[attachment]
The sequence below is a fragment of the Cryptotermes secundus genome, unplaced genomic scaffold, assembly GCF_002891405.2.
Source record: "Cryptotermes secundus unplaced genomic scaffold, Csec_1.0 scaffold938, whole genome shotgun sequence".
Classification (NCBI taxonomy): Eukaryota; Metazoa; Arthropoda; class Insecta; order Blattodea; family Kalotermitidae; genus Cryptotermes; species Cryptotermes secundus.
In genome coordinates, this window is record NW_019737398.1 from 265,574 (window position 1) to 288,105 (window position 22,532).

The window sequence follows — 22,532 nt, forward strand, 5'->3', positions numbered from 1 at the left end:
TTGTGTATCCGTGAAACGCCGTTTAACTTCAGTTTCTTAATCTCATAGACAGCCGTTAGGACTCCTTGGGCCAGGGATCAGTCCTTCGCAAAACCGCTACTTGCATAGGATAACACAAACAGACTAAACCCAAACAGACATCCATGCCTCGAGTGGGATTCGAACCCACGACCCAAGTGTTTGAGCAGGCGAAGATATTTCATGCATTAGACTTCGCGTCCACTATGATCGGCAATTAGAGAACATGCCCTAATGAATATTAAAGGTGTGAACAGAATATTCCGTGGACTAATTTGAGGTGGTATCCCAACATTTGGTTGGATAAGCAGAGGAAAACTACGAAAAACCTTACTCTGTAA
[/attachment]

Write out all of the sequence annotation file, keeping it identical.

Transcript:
The sequence below is a fragment of the Cryptotermes secundus genome, unplaced genomic scaffold, assembly GCF_002891405.2.
Source record: "Cryptotermes secundus unplaced genomic scaffold, Csec_1.0 scaffold938, whole genome shotgun sequence".
Classification (NCBI taxonomy): Eukaryota; Metazoa; Arthropoda; class Insecta; order Blattodea; family Kalotermitidae; genus Cryptotermes; species Cryptotermes secundus.
In genome coordinates, this window is record NW_019737398.1 from 265,574 (window position 1) to 288,105 (window position 22,532).

The window sequence follows — 22,532 nt, forward strand, 5'->3', positions numbered from 1 at the left end:
TTGTGTATCCGTGAAACGCCGTTTAACTTCAGTTTCTTAATCTCATAGACAGCCGTTAGGACTCCTTGGGCCAGGGATCAGTCCTTCGCAAAACCGCTACTTGCATAGGATAACACAAACAGACTAAACCCAAACAGACATCCATGCCTCGAGTGGGATTCGAACCCACGACCCAAGTGTTTGAGCAGGCGAAGATATTTCATGCATTAGACTTCGCGTCCACTATGATCGGCAATTAGAGAACATGCCCTAATGAATATTAAAGGTGTGAACAGAATATTCCGTGGACTAATTTGAGGTGGTATCCCAACATTTGGTTGGATAAGCAGAGGAAAACTACGAAAAACCTTACTCTGTAA